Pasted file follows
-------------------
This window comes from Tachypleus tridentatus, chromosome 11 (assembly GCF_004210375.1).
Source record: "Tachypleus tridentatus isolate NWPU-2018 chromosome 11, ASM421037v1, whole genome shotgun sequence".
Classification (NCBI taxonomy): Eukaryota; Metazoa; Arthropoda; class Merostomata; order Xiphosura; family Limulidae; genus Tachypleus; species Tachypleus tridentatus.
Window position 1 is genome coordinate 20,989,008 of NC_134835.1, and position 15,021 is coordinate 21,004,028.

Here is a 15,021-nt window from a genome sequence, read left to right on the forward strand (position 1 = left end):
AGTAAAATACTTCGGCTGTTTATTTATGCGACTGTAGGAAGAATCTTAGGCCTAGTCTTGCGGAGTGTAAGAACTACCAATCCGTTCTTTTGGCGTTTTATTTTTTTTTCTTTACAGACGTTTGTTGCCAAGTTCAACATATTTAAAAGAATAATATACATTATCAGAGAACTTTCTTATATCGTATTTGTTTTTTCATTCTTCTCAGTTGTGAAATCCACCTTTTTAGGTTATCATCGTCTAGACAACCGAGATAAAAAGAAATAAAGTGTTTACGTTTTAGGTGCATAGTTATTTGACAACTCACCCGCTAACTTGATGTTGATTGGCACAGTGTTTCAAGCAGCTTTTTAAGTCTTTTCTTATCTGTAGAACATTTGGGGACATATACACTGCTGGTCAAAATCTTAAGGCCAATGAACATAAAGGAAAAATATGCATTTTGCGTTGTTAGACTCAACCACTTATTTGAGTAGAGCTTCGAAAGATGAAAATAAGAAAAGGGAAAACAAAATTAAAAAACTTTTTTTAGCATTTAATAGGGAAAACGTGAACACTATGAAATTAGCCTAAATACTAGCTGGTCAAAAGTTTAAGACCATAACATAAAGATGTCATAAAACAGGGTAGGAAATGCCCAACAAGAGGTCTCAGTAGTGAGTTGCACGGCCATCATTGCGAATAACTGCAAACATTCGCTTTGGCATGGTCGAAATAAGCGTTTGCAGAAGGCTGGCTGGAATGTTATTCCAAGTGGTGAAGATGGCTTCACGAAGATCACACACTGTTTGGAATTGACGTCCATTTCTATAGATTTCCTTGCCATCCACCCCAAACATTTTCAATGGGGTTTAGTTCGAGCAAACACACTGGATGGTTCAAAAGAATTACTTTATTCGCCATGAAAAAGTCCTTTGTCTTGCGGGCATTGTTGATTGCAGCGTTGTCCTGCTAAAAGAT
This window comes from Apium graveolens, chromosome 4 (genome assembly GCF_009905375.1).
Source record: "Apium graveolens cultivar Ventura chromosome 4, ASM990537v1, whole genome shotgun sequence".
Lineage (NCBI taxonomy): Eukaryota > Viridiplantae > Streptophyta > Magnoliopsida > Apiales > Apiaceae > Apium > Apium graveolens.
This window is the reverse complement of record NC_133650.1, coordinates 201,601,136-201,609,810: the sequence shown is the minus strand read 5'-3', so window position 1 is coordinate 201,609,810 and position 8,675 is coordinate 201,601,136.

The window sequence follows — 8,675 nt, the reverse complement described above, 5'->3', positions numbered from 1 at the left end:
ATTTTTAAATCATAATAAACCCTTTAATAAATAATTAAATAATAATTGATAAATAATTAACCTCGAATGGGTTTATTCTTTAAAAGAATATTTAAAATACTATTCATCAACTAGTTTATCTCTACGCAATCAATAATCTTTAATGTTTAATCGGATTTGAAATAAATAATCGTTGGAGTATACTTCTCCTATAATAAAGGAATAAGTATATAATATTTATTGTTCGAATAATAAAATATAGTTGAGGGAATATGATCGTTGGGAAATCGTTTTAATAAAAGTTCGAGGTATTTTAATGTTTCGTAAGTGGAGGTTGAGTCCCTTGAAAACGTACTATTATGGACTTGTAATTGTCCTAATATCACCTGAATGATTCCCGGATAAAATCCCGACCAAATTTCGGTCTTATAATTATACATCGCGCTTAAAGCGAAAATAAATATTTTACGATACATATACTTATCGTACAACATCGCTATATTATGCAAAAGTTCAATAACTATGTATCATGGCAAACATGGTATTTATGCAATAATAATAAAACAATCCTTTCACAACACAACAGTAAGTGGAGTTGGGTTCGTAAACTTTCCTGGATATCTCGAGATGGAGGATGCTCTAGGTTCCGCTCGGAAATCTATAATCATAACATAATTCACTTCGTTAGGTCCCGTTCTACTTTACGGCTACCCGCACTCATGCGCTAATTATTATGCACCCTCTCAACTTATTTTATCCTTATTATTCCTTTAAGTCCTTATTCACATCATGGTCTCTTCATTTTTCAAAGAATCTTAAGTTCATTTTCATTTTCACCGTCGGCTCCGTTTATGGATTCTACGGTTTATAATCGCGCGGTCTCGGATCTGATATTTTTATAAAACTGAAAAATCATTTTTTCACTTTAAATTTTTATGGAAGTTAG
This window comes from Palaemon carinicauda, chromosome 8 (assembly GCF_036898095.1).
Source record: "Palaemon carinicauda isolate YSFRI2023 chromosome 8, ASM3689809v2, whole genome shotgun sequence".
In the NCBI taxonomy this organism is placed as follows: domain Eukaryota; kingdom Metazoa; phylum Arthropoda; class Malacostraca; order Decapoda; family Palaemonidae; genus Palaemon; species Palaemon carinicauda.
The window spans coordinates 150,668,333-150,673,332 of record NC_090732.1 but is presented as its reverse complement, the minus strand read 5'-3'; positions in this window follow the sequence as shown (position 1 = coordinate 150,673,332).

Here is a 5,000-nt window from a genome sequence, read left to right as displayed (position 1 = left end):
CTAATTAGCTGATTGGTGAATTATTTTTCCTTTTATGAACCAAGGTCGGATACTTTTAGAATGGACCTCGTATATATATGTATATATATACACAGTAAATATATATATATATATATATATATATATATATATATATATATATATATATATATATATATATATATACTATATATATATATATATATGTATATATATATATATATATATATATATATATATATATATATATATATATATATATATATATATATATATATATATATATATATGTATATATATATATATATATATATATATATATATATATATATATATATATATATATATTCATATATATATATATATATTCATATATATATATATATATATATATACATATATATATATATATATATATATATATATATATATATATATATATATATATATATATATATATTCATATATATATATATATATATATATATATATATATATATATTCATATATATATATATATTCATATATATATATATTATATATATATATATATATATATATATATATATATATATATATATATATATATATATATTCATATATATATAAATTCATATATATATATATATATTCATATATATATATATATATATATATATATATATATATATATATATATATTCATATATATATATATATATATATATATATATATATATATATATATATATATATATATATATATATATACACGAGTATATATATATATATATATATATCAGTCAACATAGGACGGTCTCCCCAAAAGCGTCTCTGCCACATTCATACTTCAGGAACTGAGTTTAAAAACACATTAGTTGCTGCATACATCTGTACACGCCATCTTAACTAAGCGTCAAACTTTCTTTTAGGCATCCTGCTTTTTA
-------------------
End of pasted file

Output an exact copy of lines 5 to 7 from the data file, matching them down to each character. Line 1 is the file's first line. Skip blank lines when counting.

Here is a 15,021-nt window from a genome sequence, read left to right on the forward strand (position 1 = left end):
AGTAAAATACTTCGGCTGTTTATTTATGCGACTGTAGGAAGAATCTTAGGCCTAGTCTTGCGGAGTGTAAGAACTACCAATCCGTTCTTTTGGCGTTTTATTTTTTTTTCTTTACAGACGTTTGTTGCCAAGTTCAACATATTTAAAAGAATAATATACATTATCAGAGAACTTTCTTATATCGTATTTGTTTTTTCATTCTTCTCAGTTGTGAAATCCACCTTTTTAGGTTATCATCGTCTAGACAACCGAGATAAAAAGAAATAAAGTGTTTACGTTTTAGGTGCATAGTTATTTGACAACTCACCCGCTAACTTGATGTTGATTGGCACAGTGTTTCAAGCAGCTTTTTAAGTCTTTTCTTATCTGTAGAACATTTGGGGACATATACACTGCTGGTCAAAATCTTAAGGCCAATGAACATAAAGGAAAAATATGCATTTTGCGTTGTTAGACTCAACCACTTATTTGAGTAGAGCTTCGAAAGATGAAAATAAGAAAAGGGAAAACAAAATTAAAAAACTTTTTTTAGCATTTAATAGGGAAAACGTGAACACTATGAAATTAGCCTAAATACTAGCTGGTCAAAAGTTTAAGACCATAACATAAAGATGTCATAAAACAGGGTAGGAAATGCCCAACAAGAGGTCTCAGTAGTGAGTTGCACGGCCATCATTGCGAATAACTGCAAACATTCGCTTTGGCATGGTCGAAATAAGCGTTTGCAGAAGGCTGGCTGGAATGTTATTCCAAGTGGTGAAGATGGCTTCACGAAGATCACACACTGTTTGGAATTGACGTCCATTTCTATAGATTTCCTTGCCATCCACCCCAAACATTTTCAATGGGGTTTAGTTCGAGCAAACACACTGGATGGTTCAAAAGAATTACTTTATTCGCCATGAAAAAGTCCTTTGTCTTGCGGGCATTGTTGATTGCAGCGTTGTCCTGCTAAAAGAT
This window comes from Apium graveolens, chromosome 4 (genome assembly GCF_009905375.1).